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St. James’ student scripts a ‘waste-cloth’ recycle revolution

25 February, 2021 10:59:54
St. James’ student scripts a ‘waste-cloth’ recycle revolution

Was it social entrepreneurship skills or a desire to stop cloth-waste in the textile factory? You can call it a combination of both. Kolkata boy, fifteen-year-old Tanay Jain wanted to upcycle, in a bid to utilize the cloth-wastes from his family’s manufacturing unit in a constructive way-helping children and poor artisans as well contributing to mother nature. Young Tanay, a student of St James school, will be appearing for ICSE examination this year. He was shocked to see cloth-waste during his first visit to his father’s manufacturing unit, two years back in 2018.

Tanay Jain

“I had gone to my father’s manufacturing unit on the inauguration day in 2018 and found there were lot of small pieces of clothes stocked inside boxes. To my utter astonishment, I learnt from my father that these were all waste and had been discarded. My aunt and I decided immediately to do something with these clothes-waste,” Tanay told Get Bengal.

Tanay Jain wanted to upcycle, in a bid to utilize the cloth-wastes from his family’s manufacturing unit in a constructive way-helping children and poor artisans as well contributing to mother nature.

Tanay, along with his aunt, chalked out an innovative idea. Tanay’s friends Raunak Sarawgi, Pratham Madhogaria and Raunak Seksaria, who are also students of St James School and Prerana Mohta formed a team. And what emerged was phenomenal. The attempt to stop cloth-waste from his father’s unit, transformed lives of many underprivileged children of orphanages in Kolkata and outside.

“My father encouraged us and my aunt Vandana Jain and I decided to start upcycling clothes. We made clothes for poor children from the cloth-wastes. That was how Katran Foundation was born in 2018,” Tanay said. Till date, Tanay and his aunt have upcycled 3,500 metres of clothes and 2500 children have been benefitted through it. The Katran Foundation has also deployed 58 underprivileged and marginalized artisans till date for the dress manufacturing work and distributed them to poor children. They connected with various NGOs and orphanages for dress distribution.

From January 2021, Tanay's friends helped him for the social media campaign while Vandana, Tanay’s aunt, manages the organizational and manufacturing work, Tanay and his friends are connecting with NGOs and running social media campaigns for donations for the clothes. “We need donations as the artisans need to be paid for stitching. The manufacturing unit of Onaya, my father’s factory premises, is being used for production of clothes. Then, we donate the clothes through NGOs or directly,” Tanay said.

Tanay is aware about huge cloth-wastes in the manufacturing industry that are contributing to massive damage to the environment. Except for some landfills, most of the wastes from the cloth manufacturing industry work as a major pollutant.

Initially, it was all within the family. “I donated money on my birthday. Our relatives were supportive when they learnt about our initiative. They donated on occasions like their birthdays and anniversaries. That was how we paid the artisans for their job. We had run it in this manner for more than one year and was just planning to expand, when COVID-19 pandemic struck. In January 2021, with my friends, I started social media campaigning and it worked well. We have opened an Instagram Page for Katran Foundation and the response is very positive,” he added.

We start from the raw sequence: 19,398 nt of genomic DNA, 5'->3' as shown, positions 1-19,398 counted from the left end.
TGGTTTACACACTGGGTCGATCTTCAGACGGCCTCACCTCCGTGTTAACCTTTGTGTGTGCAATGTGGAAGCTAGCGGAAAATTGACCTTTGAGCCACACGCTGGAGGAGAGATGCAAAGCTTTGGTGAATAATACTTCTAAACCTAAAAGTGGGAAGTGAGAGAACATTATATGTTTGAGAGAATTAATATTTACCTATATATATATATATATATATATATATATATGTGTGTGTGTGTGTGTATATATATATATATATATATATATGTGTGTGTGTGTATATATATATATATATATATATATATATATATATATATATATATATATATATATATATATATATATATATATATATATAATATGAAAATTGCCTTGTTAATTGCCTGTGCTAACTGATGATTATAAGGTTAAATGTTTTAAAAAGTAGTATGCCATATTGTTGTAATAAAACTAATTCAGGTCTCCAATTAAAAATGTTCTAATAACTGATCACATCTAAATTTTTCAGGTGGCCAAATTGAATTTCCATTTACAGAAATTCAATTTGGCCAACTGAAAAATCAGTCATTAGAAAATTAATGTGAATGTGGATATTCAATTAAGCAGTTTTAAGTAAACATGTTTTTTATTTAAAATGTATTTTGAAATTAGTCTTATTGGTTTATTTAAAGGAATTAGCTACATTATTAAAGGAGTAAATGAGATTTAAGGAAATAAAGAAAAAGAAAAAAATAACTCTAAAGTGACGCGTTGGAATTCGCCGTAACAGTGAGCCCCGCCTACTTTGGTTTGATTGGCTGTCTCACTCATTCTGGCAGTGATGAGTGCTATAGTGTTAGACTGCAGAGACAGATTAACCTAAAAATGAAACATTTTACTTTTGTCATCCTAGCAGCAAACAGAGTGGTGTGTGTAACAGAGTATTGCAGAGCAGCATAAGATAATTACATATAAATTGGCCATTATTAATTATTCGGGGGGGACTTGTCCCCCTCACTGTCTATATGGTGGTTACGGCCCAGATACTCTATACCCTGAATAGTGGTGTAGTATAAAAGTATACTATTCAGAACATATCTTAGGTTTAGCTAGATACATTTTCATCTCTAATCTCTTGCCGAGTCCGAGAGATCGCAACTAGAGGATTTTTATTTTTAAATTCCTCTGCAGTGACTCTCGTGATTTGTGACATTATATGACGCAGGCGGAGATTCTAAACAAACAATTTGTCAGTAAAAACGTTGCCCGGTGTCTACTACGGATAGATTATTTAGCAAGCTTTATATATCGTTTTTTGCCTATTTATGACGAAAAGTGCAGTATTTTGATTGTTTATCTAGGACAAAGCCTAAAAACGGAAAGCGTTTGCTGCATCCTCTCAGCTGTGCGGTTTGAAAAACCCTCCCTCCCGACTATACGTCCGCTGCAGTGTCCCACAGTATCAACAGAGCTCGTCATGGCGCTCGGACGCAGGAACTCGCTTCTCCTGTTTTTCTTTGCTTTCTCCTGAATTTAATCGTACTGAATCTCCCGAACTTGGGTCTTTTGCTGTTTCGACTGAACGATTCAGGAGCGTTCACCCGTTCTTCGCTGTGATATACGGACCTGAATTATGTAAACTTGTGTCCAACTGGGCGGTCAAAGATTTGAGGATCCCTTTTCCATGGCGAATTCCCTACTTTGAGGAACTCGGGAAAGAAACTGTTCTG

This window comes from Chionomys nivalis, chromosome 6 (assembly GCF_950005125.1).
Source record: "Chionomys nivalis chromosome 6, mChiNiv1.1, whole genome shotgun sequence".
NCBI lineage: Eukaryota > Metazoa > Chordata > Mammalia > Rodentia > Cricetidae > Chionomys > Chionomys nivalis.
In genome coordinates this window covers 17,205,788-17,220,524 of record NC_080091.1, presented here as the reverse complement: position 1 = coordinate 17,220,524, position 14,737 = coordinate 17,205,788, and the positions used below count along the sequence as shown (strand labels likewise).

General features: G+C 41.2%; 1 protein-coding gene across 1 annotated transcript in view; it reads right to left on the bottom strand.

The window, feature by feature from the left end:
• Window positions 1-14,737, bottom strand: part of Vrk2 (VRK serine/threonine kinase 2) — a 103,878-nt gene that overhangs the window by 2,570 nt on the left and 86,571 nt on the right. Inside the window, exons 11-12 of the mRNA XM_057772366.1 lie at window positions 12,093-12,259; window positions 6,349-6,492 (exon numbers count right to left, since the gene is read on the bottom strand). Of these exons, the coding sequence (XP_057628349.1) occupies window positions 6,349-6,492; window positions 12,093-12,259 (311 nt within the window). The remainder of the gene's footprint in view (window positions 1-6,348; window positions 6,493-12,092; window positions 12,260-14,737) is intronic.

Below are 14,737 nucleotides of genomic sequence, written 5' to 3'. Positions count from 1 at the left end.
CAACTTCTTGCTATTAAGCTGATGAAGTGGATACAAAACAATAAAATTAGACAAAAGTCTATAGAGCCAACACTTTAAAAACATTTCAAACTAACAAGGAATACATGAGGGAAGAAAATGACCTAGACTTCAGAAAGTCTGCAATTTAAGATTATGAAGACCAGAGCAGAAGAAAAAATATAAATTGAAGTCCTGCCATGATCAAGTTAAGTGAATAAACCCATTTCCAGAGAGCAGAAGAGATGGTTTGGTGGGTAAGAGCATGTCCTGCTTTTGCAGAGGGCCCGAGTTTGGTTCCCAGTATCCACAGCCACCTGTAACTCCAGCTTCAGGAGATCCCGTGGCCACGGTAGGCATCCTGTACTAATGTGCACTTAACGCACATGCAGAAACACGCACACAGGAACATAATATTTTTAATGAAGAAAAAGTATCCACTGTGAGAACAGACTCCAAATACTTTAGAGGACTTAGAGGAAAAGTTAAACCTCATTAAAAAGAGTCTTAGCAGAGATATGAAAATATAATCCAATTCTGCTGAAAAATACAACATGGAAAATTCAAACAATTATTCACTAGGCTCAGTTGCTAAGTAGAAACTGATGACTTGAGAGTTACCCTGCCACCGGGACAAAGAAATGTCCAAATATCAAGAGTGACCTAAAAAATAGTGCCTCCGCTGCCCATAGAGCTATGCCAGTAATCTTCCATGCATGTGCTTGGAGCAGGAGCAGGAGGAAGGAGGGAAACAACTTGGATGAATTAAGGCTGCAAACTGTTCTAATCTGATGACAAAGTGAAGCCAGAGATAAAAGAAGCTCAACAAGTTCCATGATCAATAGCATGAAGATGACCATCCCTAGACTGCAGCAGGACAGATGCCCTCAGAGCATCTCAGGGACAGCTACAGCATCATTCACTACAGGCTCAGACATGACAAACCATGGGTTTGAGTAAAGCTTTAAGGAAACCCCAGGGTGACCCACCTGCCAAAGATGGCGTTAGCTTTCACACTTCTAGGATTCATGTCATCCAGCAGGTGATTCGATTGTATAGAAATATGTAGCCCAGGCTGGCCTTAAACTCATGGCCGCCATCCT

Tanay is aware about huge cloth-wastes in the manufacturing industry that are contributing to massive damage to the environment. Except for some landfills, most of the wastes from the cloth manufacturing industry work as a major pollutant. Keeping in mind the environmental concern, Tanay chose to start the work right from his own family’s manufacturing unit and minimize the waste.

Katran Foundation has tied up with around 25 NGOs in Kolkata and various parts of the country for distribution of clothes to the beneficiaries. Among these, 15-16 NGOs are from Kolkata while others are outstation..

“I know that the huge amount of fabric goes to waste. There are so many cloth manufacturing units operating in the country. It is really a serious concern. So, I started work from my father’s own manufacturing unit. We have started receiving orders while my aunt looks after upcycling the waste and manufacturing work. Lot of people should know about it and thus we are emphasizing on the campaign,” Tanay added.

Among others, Katran Foundation has worked with Kolkata based NGO ‘Hath Baralei Bondhu’, which works with underprivileged children in slums. “We work with poor and underprivileged children. Katran Foundation had approached us and they wanted to donate clothes to slum children and street children. The clothes were beautiful and the children liked them,” said Mousumi Ghosh, who works for the NGO.  

 

Katran Foundation has tied up with around 25 NGOs in Kolkata and various parts of the country for distribution of clothes to the beneficiaries. Among these, 15-16 NGOs are from Kolkata while others are outstation. “The Foundation, with the help of NGOs, has distributed clothes in Kolkata and other parts of the country, including New Delhi, Bangalore, Mumbai and Assam’s Guwahati. We generally distribute these dresses for children who are poor and underprivileged and are happy to bring a smile to them,” Vandana Jain, Tanay’s aunt said. 

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  • Tanay Jain

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